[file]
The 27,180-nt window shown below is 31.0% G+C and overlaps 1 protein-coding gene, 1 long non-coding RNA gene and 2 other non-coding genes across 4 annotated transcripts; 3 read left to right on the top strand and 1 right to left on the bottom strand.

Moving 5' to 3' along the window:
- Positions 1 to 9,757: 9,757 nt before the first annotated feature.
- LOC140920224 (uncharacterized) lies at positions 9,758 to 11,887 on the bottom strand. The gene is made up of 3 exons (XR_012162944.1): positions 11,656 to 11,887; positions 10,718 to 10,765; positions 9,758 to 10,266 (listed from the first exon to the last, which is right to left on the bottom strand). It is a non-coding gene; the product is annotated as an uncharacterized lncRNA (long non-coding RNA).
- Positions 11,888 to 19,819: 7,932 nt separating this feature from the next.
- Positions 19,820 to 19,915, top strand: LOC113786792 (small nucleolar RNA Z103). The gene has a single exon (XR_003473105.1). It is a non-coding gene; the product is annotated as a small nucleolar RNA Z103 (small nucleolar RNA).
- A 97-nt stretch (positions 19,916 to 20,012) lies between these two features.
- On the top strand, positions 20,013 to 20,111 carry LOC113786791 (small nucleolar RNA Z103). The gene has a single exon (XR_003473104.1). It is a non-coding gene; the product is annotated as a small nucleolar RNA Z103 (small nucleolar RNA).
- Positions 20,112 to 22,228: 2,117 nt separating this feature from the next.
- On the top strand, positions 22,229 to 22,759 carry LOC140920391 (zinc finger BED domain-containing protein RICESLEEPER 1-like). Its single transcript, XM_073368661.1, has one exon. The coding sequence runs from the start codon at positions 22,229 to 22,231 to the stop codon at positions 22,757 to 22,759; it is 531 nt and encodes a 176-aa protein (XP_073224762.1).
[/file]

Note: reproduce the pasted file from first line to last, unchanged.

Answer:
The 27,180-nt window shown below is 31.0% G+C and overlaps 1 protein-coding gene, 1 long non-coding RNA gene and 2 other non-coding genes across 4 annotated transcripts; 3 read left to right on the top strand and 1 right to left on the bottom strand.

Moving 5' to 3' along the window:
- Positions 1 to 9,757: 9,757 nt before the first annotated feature.
- LOC140920224 (uncharacterized) lies at positions 9,758 to 11,887 on the bottom strand. The gene is made up of 3 exons (XR_012162944.1): positions 11,656 to 11,887; positions 10,718 to 10,765; positions 9,758 to 10,266 (listed from the first exon to the last, which is right to left on the bottom strand). It is a non-coding gene; the product is annotated as an uncharacterized lncRNA (long non-coding RNA).
- Positions 11,888 to 19,819: 7,932 nt separating this feature from the next.
- Positions 19,820 to 19,915, top strand: LOC113786792 (small nucleolar RNA Z103). The gene has a single exon (XR_003473105.1). It is a non-coding gene; the product is annotated as a small nucleolar RNA Z103 (small nucleolar RNA).
- A 97-nt stretch (positions 19,916 to 20,012) lies between these two features.
- On the top strand, positions 20,013 to 20,111 carry LOC113786791 (small nucleolar RNA Z103). The gene has a single exon (XR_003473104.1). It is a non-coding gene; the product is annotated as a small nucleolar RNA Z103 (small nucleolar RNA).
- Positions 20,112 to 22,228: 2,117 nt separating this feature from the next.
- On the top strand, positions 22,229 to 22,759 carry LOC140920391 (zinc finger BED domain-containing protein RICESLEEPER 1-like). Its single transcript, XM_073368661.1, has one exon. The coding sequence runs from the start codon at positions 22,229 to 22,231 to the stop codon at positions 22,757 to 22,759; it is 531 nt and encodes a 176-aa protein (XP_073224762.1).